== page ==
One for his nob, two for his heels

William Hartston explores the curious rules and history of one of our oldest and most popular card games
Among card games, cribbage has for years been looked down upon as a ragged Cinderella compared with its more affluent sisters, bridge and poker. Yet its mathematical complexities and psychological overtones provide an excitement that devotees insist matches anything offered by those games. The game of six-card cribbage (the most common version), in case you need reminding, works like this:

The rules

Cribbage is a game for two players, using a standard 52-card pack. Kings rank high, aces low. Points are scored for various card combinations either in hand, or occurring during play. Each player's score is registered by a peg moving along a track of holes on a wooden board. The first player to score 61 points wins the game. (You can, of course, use pencil and paper, but for the true enthusiast the cribbage board is an essential feature of the game.)

Cut for deal; the player drawing the lower card is the dealer, the other is given three points for "last" as compensation. (Cribbage is full of such charming twitches of vocabulary.) Six cards are dealt to each player, the remainder placed face down on the table.

Each player must then choose two cards to discard. These are left face down to form the "crib", which is not revealed until the end of the hand. The undealt cards are then cut, and the new top card turned up as the "start" card. If it's a jack, the dealer scores two points, "two for his heels".

Beginning with the non-dealer, the players then take turns to reveal one card from their hands. The pip values of these (court cards count 10, ace is one) are added to the start card, the running total is announced at each play, and the total pip value may not exceed 31. If it reaches exactly 31, the player whose card was just played scores two points. If you have no card that can be played without exceeding 31, you say "Go" and your opponent plays again if he can. If 31 is reached, or both players say "Go", you start counting again from zero with the remaining cards.

Other ways of scoring during play:

15: If you play a card that brings the total to 15 you score two points, "fifteen two".

Pair: If you play a card of the same value as the previous card, you score two for a pair. (King and king are, of course, a pair, but king and jack, for example, are not.)

Pair royal: If you follow a pair immediately with a third card of the same value, you score six for "pair royal".

Double pair royal: And four in a row scores 12.

Run: A run of three or more cards of consecutive values (10-jack-queen, or A-2-3-4, for example, but not K-Q-A) scores as many points as cards in the run. Note that the cards do not have to occur in the right order: 7-3-4-6-5 is a perfectly valid five-card run.

Last card: If the total of 31 is not reached exactly, one point is scored by whoever played last.

When play is completed, each player scores his own hand, adding the value of the start card to the four he kept, as follows:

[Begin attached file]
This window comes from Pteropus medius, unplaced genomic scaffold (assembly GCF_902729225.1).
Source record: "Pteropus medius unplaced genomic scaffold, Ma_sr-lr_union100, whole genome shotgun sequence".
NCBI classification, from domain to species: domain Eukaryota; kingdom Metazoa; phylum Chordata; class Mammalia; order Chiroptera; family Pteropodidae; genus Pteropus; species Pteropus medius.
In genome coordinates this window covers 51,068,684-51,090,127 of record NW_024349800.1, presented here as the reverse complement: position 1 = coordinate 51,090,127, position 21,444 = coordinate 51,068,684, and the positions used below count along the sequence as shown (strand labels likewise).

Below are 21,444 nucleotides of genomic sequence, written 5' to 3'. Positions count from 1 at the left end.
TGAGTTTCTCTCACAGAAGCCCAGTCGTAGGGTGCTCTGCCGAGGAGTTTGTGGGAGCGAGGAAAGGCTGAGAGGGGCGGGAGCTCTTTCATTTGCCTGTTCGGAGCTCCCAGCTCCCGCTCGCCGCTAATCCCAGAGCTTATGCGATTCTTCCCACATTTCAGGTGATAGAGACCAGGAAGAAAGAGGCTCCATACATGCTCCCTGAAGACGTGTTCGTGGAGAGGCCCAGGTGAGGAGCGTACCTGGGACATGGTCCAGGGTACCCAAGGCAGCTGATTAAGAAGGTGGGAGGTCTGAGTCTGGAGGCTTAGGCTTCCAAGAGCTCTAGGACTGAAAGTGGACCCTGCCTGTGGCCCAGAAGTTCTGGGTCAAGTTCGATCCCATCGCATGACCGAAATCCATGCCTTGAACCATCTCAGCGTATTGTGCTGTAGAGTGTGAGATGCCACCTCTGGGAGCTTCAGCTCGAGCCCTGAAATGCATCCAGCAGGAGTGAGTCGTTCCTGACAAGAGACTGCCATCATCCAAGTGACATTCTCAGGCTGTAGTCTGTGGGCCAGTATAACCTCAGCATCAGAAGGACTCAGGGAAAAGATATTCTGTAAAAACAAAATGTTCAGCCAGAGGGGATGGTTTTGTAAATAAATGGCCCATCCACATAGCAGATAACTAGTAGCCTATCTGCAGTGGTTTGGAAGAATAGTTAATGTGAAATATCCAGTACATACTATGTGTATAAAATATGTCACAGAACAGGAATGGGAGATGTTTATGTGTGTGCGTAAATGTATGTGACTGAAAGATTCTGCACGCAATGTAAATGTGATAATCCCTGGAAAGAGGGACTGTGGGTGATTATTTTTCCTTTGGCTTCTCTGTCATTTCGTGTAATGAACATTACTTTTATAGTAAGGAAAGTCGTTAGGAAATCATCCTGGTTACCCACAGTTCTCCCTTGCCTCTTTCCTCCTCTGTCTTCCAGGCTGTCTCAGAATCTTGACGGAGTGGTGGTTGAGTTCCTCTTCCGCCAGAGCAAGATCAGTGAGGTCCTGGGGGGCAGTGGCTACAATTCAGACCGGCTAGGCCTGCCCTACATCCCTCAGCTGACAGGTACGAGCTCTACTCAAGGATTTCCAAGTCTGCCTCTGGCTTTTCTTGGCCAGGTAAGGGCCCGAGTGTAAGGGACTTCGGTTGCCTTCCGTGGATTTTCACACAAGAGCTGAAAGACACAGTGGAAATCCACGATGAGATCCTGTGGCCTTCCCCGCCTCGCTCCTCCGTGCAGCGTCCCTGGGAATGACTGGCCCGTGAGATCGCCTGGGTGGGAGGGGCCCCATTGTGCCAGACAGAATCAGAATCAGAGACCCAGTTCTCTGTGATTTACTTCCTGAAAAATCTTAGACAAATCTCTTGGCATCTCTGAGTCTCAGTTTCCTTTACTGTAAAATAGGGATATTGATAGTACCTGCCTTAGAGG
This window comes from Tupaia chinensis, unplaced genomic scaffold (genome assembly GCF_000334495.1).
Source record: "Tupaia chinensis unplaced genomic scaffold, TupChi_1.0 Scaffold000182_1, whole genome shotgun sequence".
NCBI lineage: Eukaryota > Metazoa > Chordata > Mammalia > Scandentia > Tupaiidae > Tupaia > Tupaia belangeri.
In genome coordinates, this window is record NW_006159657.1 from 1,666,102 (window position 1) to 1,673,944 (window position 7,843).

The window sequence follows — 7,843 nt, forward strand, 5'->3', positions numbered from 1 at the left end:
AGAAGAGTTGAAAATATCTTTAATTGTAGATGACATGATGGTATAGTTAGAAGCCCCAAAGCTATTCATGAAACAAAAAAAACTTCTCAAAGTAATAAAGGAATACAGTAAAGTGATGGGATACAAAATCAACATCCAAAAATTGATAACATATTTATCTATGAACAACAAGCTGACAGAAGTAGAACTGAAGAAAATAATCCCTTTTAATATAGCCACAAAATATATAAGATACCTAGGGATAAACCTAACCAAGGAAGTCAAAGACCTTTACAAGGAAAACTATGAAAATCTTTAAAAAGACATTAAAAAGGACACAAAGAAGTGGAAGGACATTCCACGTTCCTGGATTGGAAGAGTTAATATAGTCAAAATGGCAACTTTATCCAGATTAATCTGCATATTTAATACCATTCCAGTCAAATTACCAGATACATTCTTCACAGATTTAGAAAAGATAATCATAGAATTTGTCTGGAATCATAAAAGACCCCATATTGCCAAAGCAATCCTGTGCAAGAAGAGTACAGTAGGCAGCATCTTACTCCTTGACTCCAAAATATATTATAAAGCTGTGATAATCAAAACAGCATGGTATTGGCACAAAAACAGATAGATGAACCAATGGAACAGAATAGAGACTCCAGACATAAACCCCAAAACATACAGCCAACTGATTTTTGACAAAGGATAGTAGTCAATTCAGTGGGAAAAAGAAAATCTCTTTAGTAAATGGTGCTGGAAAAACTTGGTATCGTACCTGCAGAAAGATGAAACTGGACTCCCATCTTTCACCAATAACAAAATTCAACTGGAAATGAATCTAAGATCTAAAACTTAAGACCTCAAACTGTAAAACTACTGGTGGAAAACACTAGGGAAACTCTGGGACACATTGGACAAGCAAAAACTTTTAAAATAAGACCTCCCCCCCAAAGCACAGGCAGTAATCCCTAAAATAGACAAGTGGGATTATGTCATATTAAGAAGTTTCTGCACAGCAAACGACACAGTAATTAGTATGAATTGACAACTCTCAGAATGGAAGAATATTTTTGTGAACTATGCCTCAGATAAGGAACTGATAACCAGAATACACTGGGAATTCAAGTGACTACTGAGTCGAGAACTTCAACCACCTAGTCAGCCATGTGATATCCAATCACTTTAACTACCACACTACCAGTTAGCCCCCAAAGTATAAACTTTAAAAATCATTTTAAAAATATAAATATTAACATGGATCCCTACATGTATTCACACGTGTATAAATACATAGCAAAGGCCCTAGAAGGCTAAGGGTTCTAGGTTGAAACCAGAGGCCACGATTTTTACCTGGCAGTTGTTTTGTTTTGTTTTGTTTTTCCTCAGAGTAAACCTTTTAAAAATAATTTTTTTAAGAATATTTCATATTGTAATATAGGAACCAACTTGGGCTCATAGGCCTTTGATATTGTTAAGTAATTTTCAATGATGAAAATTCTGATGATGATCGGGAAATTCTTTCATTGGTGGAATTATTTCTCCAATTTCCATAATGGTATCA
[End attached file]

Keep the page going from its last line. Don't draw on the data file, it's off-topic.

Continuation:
15: any combination of cards adding up to 15 scores two points. (So, for example, J,Q,5,5,5 would score 14 - each of the fives can pair with jack or queen, and the three fives provide another two points. You would say: "fifteen two, fifteen four, fifteen six ... up to fifteen fourteen, adding two for each scoring combination.)

Pair: As during play, a pair counts two, with six points for a "pair royal" (three of the same value) and 12 for all four.

Run: Runs of three or more cards score as many points as cards in the run.

Flush: Four points if all your cards are the same suit (with a bonus point if the start card is of the same suit)

One for his nob: One point for holding the jack of the same suit as the start card.

When both players have scored their hands, the dealer exposes the crib and adds its score to his own.

The origins of cribbage

According to John Aubrey, the game was invented by Sir John Suckling (1609-42), a poet, gambler and Royalist. "He sent his Cards to all Gameing places in the countrey which were marked with private markes of his; he gott twenty thousand pounds by this way." (From Aubrey's Brief Lives.)

Aubrey also quotes Sir William Davenant, a friend of Suckling, who "would say that Sir John, when he was at his lowest ebbe in gameing, I meane when unfortunate, then would make himselfe most glorious in apparell, and sayd that it exalted his spirits, and that he had then best Luck when he was most gallant".

But he came, like so many gamblers, to a sad end: "He went into France, where after sometime, being come to the bottome of his Found, reflecting on the miserable and despicable condition he should be reduced to, having nothing left to maintain him, he (having a convenience for that purpose, lyeing at an apothecarie's house in Paris) tooke poyson, which killed him miserably with vomiting."

His game, however, flourished, and even bequeathed to the language the term "cribbage-faced", defined in a dictionary of 1785 as: "marked with the small-pox, the pits bearing a kind of resemblance to the holes in a cribbage board." The term "bilk", meaning to cheat of money, also, according to some sources, has its original in the game of cribbage.

And let us not forget the most famous cribbage player of all, as described by Charles Dickens in Oliver Twist: "Mr Toby Crackit swept up his winnings [at cribbage] and crammed them into his waist-coat pocket."

Useless cribbage fact:

There are precisely 1,009,008 distinct hands that score no points at all.

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